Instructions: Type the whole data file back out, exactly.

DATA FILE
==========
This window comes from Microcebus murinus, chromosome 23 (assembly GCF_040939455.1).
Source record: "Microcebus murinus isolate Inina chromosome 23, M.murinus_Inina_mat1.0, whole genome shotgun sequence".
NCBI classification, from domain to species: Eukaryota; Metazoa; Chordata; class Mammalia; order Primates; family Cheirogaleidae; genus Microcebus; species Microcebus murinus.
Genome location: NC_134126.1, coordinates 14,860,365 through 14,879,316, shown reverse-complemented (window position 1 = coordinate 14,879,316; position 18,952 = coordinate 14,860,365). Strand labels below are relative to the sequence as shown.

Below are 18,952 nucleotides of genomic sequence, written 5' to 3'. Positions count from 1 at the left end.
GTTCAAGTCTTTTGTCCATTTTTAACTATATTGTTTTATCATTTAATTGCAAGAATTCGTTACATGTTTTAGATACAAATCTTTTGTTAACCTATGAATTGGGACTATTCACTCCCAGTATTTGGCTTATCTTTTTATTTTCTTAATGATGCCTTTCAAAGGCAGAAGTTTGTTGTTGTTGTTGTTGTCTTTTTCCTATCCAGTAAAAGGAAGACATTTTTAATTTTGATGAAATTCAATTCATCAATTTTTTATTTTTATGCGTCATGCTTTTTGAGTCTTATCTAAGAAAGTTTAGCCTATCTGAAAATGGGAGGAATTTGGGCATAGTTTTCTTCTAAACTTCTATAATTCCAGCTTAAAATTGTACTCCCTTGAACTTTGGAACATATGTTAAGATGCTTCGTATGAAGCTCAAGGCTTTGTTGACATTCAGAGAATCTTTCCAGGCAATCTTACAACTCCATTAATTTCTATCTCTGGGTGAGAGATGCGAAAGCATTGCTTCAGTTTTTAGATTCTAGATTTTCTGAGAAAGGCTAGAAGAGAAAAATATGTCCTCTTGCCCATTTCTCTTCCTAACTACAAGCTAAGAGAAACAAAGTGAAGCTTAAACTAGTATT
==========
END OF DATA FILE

This window comes from Microcebus murinus, chromosome 23 (assembly GCF_040939455.1).
Source record: "Microcebus murinus isolate Inina chromosome 23, M.murinus_Inina_mat1.0, whole genome shotgun sequence".
NCBI classification, from domain to species: Eukaryota; Metazoa; Chordata; class Mammalia; order Primates; family Cheirogaleidae; genus Microcebus; species Microcebus murinus.
Genome location: NC_134126.1, coordinates 14,860,365 through 14,879,316, shown reverse-complemented (window position 1 = coordinate 14,879,316; position 18,952 = coordinate 14,860,365). Strand labels below are relative to the sequence as shown.

Below are 18,952 nucleotides of genomic sequence, written 5' to 3'. Positions count from 1 at the left end.
GTTCAAGTCTTTTGTCCATTTTTAACTATATTGTTTTATCATTTAATTGCAAGAATTCGTTACATGTTTTAGATACAAATCTTTTGTTAACCTATGAATTGGGACTATTCACTCCCAGTATTTGGCTTATCTTTTTATTTTCTTAATGATGCCTTTCAAAGGCAGAAGTTTGTTGTTGTTGTTGTTGTCTTTTTCCTATCCAGTAAAAGGAAGACATTTTTAATTTTGATGAAATTCAATTCATCAATTTTTTATTTTTATGCGTCATGCTTTTTGAGTCTTATCTAAGAAAGTTTAGCCTATCTGAAAATGGGAGGAATTTGGGCATAGTTTTCTTCTAAACTTCTATAATTCCAGCTTAAAATTGTACTCCCTTGAACTTTGGAACATATGTTAAGATGCTTCGTATGAAGCTCAAGGCTTTGTTGACATTCAGAGAATCTTTCCAGGCAATCTTACAACTCCATTAATTTCTATCTCTGGGTGAGAGATGCGAAAGCATTGCTTCAGTTTTTAGATTCTAGATTTTCTGAGAAAGGCTAGAAGAGAAAAATATGTCCTCTTGCCCATTTCTCTTCCTAACTACAAGCTAAGAGAAACAAAGTGAAGCTTAAACTAGTATT